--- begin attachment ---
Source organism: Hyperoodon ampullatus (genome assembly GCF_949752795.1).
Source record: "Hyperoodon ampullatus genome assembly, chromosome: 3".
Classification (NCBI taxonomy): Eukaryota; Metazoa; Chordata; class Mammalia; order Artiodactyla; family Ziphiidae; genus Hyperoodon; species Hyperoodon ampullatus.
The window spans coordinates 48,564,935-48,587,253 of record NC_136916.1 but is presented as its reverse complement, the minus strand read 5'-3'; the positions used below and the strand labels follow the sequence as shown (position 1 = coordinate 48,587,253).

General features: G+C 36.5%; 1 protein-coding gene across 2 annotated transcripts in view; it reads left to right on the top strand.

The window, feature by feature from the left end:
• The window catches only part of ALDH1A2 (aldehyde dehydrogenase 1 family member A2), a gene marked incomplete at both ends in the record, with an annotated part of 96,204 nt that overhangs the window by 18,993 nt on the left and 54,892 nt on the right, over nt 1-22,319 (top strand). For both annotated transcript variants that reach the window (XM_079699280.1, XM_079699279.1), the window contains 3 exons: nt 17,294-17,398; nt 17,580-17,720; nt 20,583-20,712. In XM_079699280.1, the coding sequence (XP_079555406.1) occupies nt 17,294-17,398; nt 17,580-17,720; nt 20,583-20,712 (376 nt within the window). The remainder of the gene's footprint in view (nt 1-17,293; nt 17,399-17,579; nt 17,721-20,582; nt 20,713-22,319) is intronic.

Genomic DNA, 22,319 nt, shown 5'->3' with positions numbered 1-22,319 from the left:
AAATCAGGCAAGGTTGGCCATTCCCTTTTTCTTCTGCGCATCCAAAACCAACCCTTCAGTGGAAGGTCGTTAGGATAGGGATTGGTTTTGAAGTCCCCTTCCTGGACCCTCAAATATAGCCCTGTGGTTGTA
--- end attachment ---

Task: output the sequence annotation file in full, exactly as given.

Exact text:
Source organism: Hyperoodon ampullatus (genome assembly GCF_949752795.1).
Source record: "Hyperoodon ampullatus genome assembly, chromosome: 3".
Classification (NCBI taxonomy): Eukaryota; Metazoa; Chordata; class Mammalia; order Artiodactyla; family Ziphiidae; genus Hyperoodon; species Hyperoodon ampullatus.
The window spans coordinates 48,564,935-48,587,253 of record NC_136916.1 but is presented as its reverse complement, the minus strand read 5'-3'; the positions used below and the strand labels follow the sequence as shown (position 1 = coordinate 48,587,253).

General features: G+C 36.5%; 1 protein-coding gene across 2 annotated transcripts in view; it reads left to right on the top strand.

The window, feature by feature from the left end:
• The window catches only part of ALDH1A2 (aldehyde dehydrogenase 1 family member A2), a gene marked incomplete at both ends in the record, with an annotated part of 96,204 nt that overhangs the window by 18,993 nt on the left and 54,892 nt on the right, over nt 1-22,319 (top strand). For both annotated transcript variants that reach the window (XM_079699280.1, XM_079699279.1), the window contains 3 exons: nt 17,294-17,398; nt 17,580-17,720; nt 20,583-20,712. In XM_079699280.1, the coding sequence (XP_079555406.1) occupies nt 17,294-17,398; nt 17,580-17,720; nt 20,583-20,712 (376 nt within the window). The remainder of the gene's footprint in view (nt 1-17,293; nt 17,399-17,579; nt 17,721-20,582; nt 20,713-22,319) is intronic.

Genomic DNA, 22,319 nt, shown 5'->3' with positions numbered 1-22,319 from the left:
AAATCAGGCAAGGTTGGCCATTCCCTTTTTCTTCTGCGCATCCAAAACCAACCCTTCAGTGGAAGGTCGTTAGGATAGGGATTGGTTTTGAAGTCCCCTTCCTGGACCCTCAAATATAGCCCTGTGGTTGTA